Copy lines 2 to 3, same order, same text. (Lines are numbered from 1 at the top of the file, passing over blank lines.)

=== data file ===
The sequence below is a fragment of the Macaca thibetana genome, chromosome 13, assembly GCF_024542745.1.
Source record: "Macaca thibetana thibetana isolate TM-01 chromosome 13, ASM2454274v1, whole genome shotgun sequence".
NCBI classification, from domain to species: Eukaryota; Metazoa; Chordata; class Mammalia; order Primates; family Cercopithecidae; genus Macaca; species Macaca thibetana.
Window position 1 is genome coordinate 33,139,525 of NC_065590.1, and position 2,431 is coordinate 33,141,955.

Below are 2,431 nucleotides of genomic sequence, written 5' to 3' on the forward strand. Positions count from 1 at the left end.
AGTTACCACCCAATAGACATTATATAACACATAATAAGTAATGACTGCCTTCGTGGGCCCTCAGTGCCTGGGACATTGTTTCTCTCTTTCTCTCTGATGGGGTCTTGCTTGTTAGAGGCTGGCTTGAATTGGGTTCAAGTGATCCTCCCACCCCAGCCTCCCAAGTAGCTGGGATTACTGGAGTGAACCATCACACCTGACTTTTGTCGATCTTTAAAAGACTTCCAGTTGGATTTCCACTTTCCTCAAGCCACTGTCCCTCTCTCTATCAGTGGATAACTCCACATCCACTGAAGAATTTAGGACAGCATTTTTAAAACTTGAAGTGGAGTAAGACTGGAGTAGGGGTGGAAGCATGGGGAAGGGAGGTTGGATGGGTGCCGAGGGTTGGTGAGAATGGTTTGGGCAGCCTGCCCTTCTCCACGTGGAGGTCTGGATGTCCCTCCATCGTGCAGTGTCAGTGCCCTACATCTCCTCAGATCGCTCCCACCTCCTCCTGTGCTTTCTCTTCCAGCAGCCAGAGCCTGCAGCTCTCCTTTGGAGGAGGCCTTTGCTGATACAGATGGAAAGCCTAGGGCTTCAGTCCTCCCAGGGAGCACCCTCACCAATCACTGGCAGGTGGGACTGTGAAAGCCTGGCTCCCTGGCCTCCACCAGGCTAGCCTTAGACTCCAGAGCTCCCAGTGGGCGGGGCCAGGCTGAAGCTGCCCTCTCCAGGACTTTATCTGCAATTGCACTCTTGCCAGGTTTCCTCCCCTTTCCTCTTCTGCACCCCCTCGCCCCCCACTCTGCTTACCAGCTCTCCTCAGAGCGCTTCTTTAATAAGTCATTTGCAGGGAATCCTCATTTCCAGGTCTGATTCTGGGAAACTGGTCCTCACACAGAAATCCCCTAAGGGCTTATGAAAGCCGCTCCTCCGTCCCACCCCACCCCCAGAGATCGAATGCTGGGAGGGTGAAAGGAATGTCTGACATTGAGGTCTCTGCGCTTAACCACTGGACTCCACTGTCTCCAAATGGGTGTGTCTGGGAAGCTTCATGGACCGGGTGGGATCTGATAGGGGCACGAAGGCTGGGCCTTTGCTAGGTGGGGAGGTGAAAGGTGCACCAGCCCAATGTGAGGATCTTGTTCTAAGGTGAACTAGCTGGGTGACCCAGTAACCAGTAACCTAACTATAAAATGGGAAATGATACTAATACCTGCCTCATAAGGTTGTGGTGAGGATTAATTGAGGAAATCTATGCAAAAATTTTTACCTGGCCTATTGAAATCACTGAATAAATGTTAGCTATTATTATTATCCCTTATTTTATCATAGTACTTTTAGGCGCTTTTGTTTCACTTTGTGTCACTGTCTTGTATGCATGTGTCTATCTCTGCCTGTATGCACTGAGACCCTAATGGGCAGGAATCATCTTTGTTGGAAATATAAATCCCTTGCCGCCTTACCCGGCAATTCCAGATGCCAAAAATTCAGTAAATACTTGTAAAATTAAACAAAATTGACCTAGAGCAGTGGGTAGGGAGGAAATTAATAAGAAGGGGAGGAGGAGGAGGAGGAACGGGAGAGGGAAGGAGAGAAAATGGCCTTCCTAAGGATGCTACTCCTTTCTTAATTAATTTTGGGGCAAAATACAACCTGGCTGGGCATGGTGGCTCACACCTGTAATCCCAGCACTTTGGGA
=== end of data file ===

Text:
Source record: "Macaca thibetana thibetana isolate TM-01 chromosome 13, ASM2454274v1, whole genome shotgun sequence".
NCBI classification, from domain to species: Eukaryota; Metazoa; Chordata; class Mammalia; order Primates; family Cercopithecidae; genus Macaca; species Macaca thibetana.